Transnet failure: SA’s biggest port to be run by private firm

  • Transnet will no longer be running Durban’s Pier 2, which handles 46 percent of all the country’s port traffic.
  • Operations will now fall to Philippine private firm ICTSI, which won a contract to do so in July last year.
  • ICTSI is slated to help out the faltering Transnet, which among ailing infrastructure and bad maintenance has a debt of over R22 billion.

A private company from the Philippines will now operate Durban’s Pier 2 port, one of the largest in South Africa, taking over the reins from government-run Transnet. This was after the firm, International Container Terminal Services Inc (ICTSI)’s contract was finalised after financial due diligence. The announcement was made on Monday.

Ailing infrastructure, non-digital and outdated equipment and a failure by the government-run Transnet to correct its wrongs in the last 15 years led to a crippling backlog at the entity’s Durban ports in December, costing South Africa millions if not billions of Rands. Government rushed to bail out Transnet, with Treasury setting aside R47 billion to pay off debts and buy the right equipment.

As of December 2023, Transnet was wading through R22.8 billion in debt.

According to Intellinews, the port that ICTSI will now operate handles 72 percent of all the throughput from the Port of Durban, and 46 percent of all South African port traffic. The company was selected last year in July as the preferred bidder. The contract will last 25 years.

“The partnership [with ICTSI] will have a positive impact on Transnet, container supply chains and on the competitiveness of South Africa’s economy,” the company said in a statement. Some non-financial processes are still underway between government and the firm, but these are expected to be concluded “without undue delay.”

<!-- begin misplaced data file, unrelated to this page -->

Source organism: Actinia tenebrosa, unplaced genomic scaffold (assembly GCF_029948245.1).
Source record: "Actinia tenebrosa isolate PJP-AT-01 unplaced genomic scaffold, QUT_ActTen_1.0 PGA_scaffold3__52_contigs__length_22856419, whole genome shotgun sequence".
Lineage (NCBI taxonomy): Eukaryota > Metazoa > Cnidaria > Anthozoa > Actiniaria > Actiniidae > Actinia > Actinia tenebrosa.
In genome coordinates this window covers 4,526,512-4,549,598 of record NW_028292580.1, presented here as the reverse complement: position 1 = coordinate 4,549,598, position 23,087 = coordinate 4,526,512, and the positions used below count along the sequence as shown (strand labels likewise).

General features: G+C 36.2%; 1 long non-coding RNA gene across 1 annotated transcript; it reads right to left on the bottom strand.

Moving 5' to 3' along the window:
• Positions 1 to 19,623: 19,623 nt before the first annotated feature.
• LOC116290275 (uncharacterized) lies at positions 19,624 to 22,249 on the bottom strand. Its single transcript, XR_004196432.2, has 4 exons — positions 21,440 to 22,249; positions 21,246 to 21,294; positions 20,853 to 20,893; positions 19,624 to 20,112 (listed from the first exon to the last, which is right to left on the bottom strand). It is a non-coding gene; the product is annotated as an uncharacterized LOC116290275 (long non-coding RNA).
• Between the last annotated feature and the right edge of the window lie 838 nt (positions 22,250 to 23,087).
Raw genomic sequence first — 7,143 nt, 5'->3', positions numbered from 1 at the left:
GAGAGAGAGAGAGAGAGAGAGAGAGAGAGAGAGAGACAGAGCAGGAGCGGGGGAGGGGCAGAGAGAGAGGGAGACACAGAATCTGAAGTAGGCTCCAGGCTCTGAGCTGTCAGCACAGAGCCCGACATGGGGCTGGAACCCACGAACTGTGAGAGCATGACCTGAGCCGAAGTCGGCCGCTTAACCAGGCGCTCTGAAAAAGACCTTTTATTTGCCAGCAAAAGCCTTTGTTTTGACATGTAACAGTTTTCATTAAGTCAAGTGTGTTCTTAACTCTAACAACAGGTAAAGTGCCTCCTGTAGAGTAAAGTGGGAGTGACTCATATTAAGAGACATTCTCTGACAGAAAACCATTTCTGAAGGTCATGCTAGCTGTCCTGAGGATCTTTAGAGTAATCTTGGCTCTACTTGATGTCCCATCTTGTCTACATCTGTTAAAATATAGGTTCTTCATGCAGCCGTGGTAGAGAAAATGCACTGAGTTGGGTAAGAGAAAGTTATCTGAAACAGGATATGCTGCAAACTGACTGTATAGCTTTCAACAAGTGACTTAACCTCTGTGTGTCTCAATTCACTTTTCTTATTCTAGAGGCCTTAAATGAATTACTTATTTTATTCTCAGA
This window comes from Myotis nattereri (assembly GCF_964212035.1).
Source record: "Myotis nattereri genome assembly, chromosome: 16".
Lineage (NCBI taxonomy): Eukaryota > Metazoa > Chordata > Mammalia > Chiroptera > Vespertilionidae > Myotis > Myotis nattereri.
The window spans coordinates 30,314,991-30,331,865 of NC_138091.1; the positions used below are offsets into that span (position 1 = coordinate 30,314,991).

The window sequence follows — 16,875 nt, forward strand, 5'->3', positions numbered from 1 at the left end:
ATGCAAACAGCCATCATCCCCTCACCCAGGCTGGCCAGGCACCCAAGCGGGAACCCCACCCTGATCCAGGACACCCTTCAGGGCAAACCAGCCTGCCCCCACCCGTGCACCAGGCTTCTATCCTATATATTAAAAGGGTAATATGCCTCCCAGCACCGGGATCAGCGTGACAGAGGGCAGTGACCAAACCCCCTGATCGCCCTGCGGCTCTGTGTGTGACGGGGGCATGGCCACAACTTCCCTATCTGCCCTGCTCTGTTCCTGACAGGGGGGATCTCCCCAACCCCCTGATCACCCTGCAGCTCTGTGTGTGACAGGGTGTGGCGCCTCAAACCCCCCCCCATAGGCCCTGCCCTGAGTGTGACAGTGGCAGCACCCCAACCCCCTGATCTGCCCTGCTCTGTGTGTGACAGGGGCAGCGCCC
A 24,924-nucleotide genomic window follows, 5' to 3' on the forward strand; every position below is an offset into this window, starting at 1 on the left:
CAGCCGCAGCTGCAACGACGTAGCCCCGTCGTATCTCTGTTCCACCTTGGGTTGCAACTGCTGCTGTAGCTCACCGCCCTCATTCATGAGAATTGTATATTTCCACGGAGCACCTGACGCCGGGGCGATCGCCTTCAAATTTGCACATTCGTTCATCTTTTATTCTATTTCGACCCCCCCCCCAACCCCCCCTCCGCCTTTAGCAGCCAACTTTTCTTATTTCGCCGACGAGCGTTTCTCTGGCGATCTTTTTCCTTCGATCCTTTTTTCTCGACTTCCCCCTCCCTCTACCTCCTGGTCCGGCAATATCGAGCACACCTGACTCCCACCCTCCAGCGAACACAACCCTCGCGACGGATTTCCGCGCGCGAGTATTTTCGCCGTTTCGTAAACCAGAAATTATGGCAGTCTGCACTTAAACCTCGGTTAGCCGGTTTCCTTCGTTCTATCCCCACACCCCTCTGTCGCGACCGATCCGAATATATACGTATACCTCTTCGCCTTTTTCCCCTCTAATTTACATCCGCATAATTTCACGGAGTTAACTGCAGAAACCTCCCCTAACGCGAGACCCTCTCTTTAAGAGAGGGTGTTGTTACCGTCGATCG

Transnet, which operates the country’s ports and rails, has struggled amid grievous lapses in maintenance. Enormous congestion at its ports, the latest of more than 20 days, has been further worsened by a lack of functional rail networks, relegating the majority of the country’s freight to road traffic on trucks.

The company’s rails are in such disarray that Transnet investigated allegations about unlicensed trains travelling through South Africa, loading and unloading illicit freight. It said at the time that there was no evidence to back up the allegations of “ghost trains.”

The deal struck between Transnet and ICTSI follows the appointments of a new CEO and chief financial officer at the government entity last week, in Michelle Phillips and Nosipho Maphumulo, respectively.

Transnet’s board recently placed Transnet Port Authority (TNPA) CEO Pepi Silinga and two other managers on suspension over allegations of procuring tenders to the benefit of associates, which saw costs at the parastatal leap from R80 million to R300 million.

Last week, ICTSI reported solid earnings to close out its 2023 financials, posting $1.51 billion in earnings before tax from its international port operations. The company operates 32 terminals across 19 countries. In Africa, it operates ports in the DRC, Cameroon, Nigeria and Madagascar.


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